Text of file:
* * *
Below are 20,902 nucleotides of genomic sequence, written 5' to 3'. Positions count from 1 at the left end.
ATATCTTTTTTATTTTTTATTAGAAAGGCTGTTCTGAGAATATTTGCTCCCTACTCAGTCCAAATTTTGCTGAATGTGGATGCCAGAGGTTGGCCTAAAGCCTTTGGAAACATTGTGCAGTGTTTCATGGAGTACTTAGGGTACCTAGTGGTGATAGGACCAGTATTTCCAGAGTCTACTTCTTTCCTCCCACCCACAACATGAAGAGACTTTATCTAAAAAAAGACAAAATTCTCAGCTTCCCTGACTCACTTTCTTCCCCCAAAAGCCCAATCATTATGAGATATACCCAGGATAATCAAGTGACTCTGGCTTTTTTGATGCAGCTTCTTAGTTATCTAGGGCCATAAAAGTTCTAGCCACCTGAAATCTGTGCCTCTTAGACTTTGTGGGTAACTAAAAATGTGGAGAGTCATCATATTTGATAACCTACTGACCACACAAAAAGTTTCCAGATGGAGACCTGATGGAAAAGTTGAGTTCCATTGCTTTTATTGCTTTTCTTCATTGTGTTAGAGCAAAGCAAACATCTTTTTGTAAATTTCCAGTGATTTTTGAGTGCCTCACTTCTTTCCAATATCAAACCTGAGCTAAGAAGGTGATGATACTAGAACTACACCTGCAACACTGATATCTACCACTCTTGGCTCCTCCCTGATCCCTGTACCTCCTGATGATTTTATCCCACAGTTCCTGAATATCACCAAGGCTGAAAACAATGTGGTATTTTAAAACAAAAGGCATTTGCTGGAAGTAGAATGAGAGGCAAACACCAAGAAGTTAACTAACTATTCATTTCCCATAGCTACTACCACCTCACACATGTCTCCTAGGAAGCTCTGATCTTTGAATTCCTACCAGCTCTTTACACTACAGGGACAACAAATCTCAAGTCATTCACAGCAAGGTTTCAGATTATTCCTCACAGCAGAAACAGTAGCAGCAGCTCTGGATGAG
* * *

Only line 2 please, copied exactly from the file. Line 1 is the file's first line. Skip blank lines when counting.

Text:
ATATCTTTTTTATTTTTTATTAGAAAGGCTGTTCTGAGAATATTTGCTCCCTACTCAGTCCAAATTTTGCTGAATGTGGATGCCAGAGGTTGGCCTAAAGCCTTTGGAAACATTGTGCAGTGTTTCATGGAGTACTTAGGGTACCTAGTGGTGATAGGACCAGTATTTCCAGAGTCTACTTCTTTCCTCCCACCCACAACATGAAGAGACTTTATCTAAAAAAAGACAAAATTCTCAGCTTCCCTGACTCACTTTCTTCCCCCAAAAGCCCAATCATTATGAGATATACCCAGGATAATCAAGTGACTCTGGCTTTTTTGATGCAGCTTCTTAGTTATCTAGGGCCATAAAAGTTCTAGCCACCTGAAATCTGTGCCTCTTAGACTTTGTGGGTAACTAAAAATGTGGAGAGTCATCATATTTGATAACCTACTGACCACACAAAAAGTTTCCAGATGGAGACCTGATGGAAAAGTTGAGTTCCATTGCTTTTATTGCTTTTCTTCATTGTGTTAGAGCAAAGCAAACATCTTTTTGTAAATTTCCAGTGATTTTTGAGTGCCTCACTTCTTTCCAATATCAAACCTGAGCTAAGAAGGTGATGATACTAGAACTACACCTGCAACACTGATATCTACCACTCTTGGCTCCTCCCTGATCCCTGTACCTCCTGATGATTTTATCCCACAGTTCCTGAATATCACCAAGGCTGAAAACAATGTGGTATTTTAAAACAAAAGGCATTTGCTGGAAGTAGAATGAGAGGCAAACACCAAGAAGTTAACTAACTATTCATTTCCCATAGCTACTACCACCTCACACATGTCTCCTAGGAAGCTCTGATCTTTGAATTCCTACCAGCTCTTTACACTACAGGGACAACAAATCTCAAGTCATTCACAGCAAGGTTTCAGATTATTCCTCACAGCAGAAACAGTAGCAGCAGCTCTGGATGAG